The Cayenne along with the Macan is Porsche’s bestseller. It also drives like a sports car, even though it’s an SUV. It’s the biggest Porsche model available. 460hp in a twin-turbo V8 engine. Driver experience is enhanced by the 12.3” infotainment screen. Although the largest model, it handles really well, either in city driving or weekend excursions. It has plenty of space front and rear and for those busy shopping days, the power-operated tailgate is a godsend, closing the trunk with a foot gesture.
The Panamera has all the power and luxury expected from a Porsche but unlike the 911 or the Cayman, the Panamera has four doors and a sizable trunk. The popular 4S Model has a 440hp V6 engine and AWD. Of all the models mentioned the Panamera is the one that lives up to its luxury price tag, which for the 4S is in excess of $100k. But even with the extra room in the rear, and 4 doors it doesn’t shy away from the sporty feel. With adjustable bucket sport seats and low ground clearance it still offers the Porsche experience you expect.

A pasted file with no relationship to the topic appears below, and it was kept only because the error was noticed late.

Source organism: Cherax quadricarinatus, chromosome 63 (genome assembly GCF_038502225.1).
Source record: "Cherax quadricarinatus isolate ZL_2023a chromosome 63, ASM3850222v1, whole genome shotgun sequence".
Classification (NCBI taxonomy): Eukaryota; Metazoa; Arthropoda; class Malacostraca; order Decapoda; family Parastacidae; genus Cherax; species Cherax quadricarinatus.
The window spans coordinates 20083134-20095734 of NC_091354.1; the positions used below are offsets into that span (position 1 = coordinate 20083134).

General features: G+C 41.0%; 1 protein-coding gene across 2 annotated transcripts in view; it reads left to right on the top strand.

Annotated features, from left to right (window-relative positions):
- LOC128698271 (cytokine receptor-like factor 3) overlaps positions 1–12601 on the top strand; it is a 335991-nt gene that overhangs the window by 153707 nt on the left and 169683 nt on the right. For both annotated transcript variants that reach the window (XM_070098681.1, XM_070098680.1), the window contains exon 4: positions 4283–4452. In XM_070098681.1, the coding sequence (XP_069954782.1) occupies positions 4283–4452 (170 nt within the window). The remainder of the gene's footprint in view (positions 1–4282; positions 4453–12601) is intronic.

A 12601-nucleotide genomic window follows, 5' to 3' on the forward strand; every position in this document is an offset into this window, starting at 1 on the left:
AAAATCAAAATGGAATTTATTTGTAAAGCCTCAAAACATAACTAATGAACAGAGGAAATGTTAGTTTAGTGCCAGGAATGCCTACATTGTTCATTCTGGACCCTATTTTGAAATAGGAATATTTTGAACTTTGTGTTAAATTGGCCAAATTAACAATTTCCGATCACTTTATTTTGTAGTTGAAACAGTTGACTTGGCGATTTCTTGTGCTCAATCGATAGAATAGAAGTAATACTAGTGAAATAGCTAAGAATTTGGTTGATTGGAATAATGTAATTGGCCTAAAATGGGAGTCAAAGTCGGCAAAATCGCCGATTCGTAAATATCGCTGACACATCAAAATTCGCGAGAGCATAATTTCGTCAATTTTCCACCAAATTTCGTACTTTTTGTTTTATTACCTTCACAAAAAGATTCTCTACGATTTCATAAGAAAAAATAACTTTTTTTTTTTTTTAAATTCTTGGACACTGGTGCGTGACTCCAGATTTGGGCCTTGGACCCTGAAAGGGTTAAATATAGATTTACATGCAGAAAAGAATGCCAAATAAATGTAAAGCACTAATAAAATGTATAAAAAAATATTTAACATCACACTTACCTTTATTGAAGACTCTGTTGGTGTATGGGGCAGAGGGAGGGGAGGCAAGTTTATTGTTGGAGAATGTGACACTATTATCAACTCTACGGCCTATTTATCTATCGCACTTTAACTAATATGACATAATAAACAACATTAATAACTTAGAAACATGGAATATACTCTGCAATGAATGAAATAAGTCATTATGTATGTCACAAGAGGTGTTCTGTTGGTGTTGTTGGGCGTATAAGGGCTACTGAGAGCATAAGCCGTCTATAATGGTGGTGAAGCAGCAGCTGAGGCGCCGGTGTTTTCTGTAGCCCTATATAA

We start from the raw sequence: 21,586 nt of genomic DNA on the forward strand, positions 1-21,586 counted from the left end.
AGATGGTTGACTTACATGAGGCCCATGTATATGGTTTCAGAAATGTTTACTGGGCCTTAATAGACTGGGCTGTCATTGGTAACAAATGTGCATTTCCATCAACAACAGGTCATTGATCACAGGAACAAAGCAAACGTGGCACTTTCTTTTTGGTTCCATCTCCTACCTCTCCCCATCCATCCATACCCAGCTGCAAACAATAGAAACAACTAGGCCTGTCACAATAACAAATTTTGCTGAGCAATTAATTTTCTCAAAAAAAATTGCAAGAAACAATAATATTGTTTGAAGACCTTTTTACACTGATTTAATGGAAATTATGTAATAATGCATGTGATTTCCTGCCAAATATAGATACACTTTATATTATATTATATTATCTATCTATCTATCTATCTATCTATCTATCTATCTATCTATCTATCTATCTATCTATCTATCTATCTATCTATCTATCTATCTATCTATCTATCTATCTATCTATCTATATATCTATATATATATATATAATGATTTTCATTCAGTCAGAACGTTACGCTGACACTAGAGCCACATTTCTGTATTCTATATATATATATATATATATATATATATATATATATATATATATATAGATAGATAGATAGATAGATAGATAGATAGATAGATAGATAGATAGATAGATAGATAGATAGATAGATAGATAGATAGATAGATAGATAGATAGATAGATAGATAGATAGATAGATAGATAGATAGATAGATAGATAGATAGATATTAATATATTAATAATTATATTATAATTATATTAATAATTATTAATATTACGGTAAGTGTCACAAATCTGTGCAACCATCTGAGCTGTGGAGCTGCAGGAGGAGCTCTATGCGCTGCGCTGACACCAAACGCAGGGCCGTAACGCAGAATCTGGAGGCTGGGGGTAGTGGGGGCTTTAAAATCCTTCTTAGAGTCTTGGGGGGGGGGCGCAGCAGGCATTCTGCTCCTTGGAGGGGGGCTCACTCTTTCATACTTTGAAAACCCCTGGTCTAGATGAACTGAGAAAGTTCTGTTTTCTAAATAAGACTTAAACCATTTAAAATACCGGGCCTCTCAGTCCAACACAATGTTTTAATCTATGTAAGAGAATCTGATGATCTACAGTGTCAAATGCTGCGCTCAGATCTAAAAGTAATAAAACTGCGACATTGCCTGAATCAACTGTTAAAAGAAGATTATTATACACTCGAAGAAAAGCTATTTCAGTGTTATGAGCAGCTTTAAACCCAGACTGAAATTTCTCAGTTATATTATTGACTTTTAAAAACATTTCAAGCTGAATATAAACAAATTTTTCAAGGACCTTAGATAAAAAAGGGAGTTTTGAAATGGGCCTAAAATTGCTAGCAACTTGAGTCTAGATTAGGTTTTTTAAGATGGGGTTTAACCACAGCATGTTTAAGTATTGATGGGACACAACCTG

The Electric Taycan is certainly up there with the Tesla S. The Taycan horsepower is phenomenal, starting at 527 and reaching 750 in the Turbo S with a 0-60 in 2.4 seconds. That is one quick car. However, this is not sustainable for any length of time. The range is nowhere near to the Tesla. Range anxiety is a huge problem, with only 190 – 200 miles on a full charge.
The Taycan has an 800v battery and although one of the selling points is that it charges to 80% in just 22 minutes, the 800V DC chargers are few and far between, so the reality is that it takes up to 4 hours to charge. Internally it’s quite spacious but has only two full-size seats in the rear, not three as in many cars. Similarly, Apple CarPlay is offered but not Android Auto, this may change in the future. But for now, it seems only Apple Users drive Porsche!
Porsche Reliability By Model
Porsche of old has taken a beating in the reliability stakes. They still had the ratings for performance and quality but unfortunately not reliability. However, since 2017 Porsche has upped their game. In 2017 JD Power named them the most dependable car and overall the brand received 5/5. Compared to 2014, where the Panamera received a 2/5 and the Cayenne 3/5. General consensus is a hard thing to change in a car brand. Porsche has done a really good job to shift this opinion back into the black.